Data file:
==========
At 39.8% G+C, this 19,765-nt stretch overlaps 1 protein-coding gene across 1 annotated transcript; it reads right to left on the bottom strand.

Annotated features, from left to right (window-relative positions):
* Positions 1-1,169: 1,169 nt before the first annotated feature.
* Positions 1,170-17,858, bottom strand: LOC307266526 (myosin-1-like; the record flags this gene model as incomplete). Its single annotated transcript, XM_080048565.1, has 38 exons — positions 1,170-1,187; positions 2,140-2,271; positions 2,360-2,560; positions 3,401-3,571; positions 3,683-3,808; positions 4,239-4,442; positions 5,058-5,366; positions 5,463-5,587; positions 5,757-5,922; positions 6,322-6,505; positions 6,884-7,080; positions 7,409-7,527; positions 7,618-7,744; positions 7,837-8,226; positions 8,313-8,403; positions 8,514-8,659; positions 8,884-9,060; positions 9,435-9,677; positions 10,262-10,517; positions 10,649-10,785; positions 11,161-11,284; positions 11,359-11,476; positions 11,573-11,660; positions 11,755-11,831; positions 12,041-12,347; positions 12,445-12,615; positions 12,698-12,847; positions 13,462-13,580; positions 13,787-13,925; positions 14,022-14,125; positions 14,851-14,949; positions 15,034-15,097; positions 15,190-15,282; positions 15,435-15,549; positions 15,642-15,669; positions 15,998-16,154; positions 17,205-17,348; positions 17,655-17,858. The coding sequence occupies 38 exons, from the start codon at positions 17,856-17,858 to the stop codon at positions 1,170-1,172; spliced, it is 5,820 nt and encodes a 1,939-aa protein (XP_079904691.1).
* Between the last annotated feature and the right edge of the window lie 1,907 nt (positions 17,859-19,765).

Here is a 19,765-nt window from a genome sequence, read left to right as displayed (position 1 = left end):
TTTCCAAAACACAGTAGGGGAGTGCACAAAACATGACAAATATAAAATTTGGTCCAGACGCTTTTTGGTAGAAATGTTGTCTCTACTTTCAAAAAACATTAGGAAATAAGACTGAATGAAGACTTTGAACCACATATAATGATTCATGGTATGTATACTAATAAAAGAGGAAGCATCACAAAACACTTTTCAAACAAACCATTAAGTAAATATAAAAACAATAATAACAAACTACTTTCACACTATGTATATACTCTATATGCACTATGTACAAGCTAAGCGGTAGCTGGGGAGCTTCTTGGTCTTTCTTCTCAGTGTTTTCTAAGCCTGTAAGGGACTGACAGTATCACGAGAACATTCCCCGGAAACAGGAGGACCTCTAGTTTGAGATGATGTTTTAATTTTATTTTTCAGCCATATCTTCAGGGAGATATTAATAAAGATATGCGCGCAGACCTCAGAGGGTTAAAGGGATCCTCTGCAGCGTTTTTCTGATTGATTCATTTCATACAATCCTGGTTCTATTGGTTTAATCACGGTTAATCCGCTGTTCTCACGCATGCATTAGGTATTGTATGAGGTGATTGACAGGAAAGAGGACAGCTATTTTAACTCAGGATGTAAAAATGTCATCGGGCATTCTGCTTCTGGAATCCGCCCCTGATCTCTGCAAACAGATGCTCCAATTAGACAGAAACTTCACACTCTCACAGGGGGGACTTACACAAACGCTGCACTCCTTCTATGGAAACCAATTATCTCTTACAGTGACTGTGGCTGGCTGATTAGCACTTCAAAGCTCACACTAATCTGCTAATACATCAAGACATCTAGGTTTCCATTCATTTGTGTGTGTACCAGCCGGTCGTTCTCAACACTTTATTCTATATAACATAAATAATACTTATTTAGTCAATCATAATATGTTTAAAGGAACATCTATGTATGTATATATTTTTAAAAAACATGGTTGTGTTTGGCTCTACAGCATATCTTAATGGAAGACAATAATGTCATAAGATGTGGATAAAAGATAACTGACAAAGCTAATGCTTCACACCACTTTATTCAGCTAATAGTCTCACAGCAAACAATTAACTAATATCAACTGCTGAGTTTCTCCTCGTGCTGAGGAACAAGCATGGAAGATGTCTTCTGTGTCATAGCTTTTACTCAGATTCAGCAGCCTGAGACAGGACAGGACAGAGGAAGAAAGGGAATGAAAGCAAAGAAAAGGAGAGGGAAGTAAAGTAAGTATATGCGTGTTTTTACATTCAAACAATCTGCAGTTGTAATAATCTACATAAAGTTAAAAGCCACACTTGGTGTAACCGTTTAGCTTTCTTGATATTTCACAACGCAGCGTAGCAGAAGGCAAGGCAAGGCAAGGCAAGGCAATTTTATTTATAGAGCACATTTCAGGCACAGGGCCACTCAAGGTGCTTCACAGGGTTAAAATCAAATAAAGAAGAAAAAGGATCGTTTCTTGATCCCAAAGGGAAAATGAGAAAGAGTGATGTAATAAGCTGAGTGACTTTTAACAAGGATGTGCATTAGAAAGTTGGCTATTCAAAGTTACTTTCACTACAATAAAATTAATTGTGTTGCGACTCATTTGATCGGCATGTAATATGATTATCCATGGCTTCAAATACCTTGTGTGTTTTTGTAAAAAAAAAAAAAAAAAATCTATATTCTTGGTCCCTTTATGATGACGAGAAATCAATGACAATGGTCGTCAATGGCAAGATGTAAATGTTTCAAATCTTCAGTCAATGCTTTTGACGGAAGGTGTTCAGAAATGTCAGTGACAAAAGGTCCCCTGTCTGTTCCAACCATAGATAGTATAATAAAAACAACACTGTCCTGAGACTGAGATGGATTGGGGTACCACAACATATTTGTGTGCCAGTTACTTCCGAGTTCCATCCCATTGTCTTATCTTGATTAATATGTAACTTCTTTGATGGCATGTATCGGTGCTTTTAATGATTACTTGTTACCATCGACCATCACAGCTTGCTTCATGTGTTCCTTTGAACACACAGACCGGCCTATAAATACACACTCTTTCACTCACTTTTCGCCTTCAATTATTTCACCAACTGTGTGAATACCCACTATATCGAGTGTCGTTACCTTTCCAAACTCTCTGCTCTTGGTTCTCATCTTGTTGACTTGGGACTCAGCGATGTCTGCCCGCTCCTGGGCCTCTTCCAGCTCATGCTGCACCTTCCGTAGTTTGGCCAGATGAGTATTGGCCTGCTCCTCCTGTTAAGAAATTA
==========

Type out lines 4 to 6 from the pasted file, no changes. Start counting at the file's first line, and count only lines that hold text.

* Positions 1,170-17,858, bottom strand: LOC307266526 (myosin-1-like; the record flags this gene model as incomplete). Its single annotated transcript, XM_080048565.1, has 38 exons — positions 1,170-1,187; positions 2,140-2,271; positions 2,360-2,560; positions 3,401-3,571; positions 3,683-3,808; positions 4,239-4,442; positions 5,058-5,366; positions 5,463-5,587; positions 5,757-5,922; positions 6,322-6,505; positions 6,884-7,080; positions 7,409-7,527; positions 7,618-7,744; positions 7,837-8,226; positions 8,313-8,403; positions 8,514-8,659; positions 8,884-9,060; positions 9,435-9,677; positions 10,262-10,517; positions 10,649-10,785; positions 11,161-11,284; positions 11,359-11,476; positions 11,573-11,660; positions 11,755-11,831; positions 12,041-12,347; positions 12,445-12,615; positions 12,698-12,847; positions 13,462-13,580; positions 13,787-13,925; positions 14,022-14,125; positions 14,851-14,949; positions 15,034-15,097; positions 15,190-15,282; positions 15,435-15,549; positions 15,642-15,669; positions 15,998-16,154; positions 17,205-17,348; positions 17,655-17,858. The coding sequence occupies 38 exons, from the start codon at positions 17,856-17,858 to the stop codon at positions 1,170-1,172; spliced, it is 5,820 nt and encodes a 1,939-aa protein (XP_079904691.1).
* Between the last annotated feature and the right edge of the window lie 1,907 nt (positions 17,859-19,765).

Here is a 19,765-nt window from a genome sequence, read left to right as displayed (position 1 = left end):